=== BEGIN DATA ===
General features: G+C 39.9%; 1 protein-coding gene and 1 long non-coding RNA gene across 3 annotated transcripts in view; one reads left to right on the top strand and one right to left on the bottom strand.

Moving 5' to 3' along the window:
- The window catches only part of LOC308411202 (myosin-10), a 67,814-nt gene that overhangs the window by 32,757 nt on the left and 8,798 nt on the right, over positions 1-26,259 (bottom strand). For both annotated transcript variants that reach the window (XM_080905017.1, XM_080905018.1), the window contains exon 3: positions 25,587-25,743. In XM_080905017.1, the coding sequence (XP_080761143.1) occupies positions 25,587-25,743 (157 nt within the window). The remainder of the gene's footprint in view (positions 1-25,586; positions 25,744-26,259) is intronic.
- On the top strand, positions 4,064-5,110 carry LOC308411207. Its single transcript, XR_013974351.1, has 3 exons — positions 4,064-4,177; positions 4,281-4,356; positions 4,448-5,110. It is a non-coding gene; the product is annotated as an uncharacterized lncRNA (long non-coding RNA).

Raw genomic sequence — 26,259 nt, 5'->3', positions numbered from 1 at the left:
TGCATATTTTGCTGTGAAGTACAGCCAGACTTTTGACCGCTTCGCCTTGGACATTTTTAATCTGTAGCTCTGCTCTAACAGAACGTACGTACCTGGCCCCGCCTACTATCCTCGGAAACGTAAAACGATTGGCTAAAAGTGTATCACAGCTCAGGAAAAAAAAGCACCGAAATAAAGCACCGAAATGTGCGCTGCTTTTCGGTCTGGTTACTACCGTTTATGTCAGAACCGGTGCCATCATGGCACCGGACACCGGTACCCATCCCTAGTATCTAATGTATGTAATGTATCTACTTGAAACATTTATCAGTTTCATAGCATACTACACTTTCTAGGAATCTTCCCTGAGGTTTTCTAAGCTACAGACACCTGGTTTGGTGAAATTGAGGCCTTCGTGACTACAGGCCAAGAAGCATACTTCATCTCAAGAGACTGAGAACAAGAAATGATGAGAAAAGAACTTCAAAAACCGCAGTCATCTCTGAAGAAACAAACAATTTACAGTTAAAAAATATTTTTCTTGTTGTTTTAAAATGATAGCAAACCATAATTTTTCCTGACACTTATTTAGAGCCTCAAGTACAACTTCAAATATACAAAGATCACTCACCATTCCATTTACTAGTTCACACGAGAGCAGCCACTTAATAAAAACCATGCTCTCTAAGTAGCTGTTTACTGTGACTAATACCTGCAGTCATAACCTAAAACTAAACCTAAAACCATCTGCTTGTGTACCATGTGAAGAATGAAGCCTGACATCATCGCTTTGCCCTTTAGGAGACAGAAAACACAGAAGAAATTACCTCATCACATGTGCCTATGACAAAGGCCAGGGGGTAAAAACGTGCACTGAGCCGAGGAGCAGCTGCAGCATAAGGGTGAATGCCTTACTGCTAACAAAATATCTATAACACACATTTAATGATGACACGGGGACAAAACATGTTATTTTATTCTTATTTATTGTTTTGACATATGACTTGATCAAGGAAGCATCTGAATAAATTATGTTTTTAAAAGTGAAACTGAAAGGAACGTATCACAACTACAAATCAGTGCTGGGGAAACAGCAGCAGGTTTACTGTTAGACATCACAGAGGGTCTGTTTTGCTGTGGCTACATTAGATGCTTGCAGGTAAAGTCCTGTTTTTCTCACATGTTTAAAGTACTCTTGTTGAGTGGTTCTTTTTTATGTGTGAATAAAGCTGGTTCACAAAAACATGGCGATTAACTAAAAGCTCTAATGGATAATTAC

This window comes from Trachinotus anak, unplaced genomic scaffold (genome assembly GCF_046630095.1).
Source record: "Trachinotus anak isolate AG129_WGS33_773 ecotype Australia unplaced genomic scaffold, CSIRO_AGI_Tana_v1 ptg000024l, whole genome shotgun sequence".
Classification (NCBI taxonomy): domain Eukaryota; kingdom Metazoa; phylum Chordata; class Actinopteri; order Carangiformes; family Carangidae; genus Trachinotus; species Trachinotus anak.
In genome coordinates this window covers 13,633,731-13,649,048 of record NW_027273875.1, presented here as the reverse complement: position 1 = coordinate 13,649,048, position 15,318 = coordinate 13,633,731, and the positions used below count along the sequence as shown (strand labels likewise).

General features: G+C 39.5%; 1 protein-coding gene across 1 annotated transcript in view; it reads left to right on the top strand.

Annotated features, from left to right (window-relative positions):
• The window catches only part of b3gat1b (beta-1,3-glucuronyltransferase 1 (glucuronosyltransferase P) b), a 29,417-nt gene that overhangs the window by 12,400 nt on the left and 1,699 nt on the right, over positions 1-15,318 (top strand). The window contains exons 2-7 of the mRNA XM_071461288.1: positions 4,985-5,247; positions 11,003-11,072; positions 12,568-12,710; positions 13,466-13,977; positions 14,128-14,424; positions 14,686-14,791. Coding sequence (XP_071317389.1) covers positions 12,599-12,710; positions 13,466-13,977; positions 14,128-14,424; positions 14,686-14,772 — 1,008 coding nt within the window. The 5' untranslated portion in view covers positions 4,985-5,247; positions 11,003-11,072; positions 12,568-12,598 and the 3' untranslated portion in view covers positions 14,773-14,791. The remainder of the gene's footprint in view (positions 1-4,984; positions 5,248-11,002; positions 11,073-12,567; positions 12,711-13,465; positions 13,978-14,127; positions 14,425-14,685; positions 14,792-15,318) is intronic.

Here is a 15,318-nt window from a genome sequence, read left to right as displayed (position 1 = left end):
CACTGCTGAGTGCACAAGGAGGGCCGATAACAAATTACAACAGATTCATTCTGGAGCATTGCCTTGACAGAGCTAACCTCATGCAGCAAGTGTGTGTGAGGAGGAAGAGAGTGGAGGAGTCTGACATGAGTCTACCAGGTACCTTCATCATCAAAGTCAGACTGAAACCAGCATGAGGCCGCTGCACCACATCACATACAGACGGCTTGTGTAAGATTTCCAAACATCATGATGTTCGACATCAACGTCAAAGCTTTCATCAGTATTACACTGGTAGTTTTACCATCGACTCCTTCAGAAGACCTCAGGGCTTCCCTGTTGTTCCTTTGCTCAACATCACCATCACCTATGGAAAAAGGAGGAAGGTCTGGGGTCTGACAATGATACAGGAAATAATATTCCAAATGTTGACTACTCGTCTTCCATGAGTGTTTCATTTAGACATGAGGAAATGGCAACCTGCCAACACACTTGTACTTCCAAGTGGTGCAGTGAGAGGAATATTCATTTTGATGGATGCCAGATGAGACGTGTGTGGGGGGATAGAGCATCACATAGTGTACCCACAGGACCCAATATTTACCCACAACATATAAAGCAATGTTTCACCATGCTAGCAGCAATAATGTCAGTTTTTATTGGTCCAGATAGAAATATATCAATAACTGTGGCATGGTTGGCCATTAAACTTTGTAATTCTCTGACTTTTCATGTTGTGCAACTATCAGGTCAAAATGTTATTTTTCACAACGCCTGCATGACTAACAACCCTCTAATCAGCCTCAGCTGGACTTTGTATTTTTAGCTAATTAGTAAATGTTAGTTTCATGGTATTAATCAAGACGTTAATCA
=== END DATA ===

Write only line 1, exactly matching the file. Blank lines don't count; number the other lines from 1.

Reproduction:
General features: G+C 39.9%; 1 protein-coding gene and 1 long non-coding RNA gene across 3 annotated transcripts in view; one reads left to right on the top strand and one right to left on the bottom strand.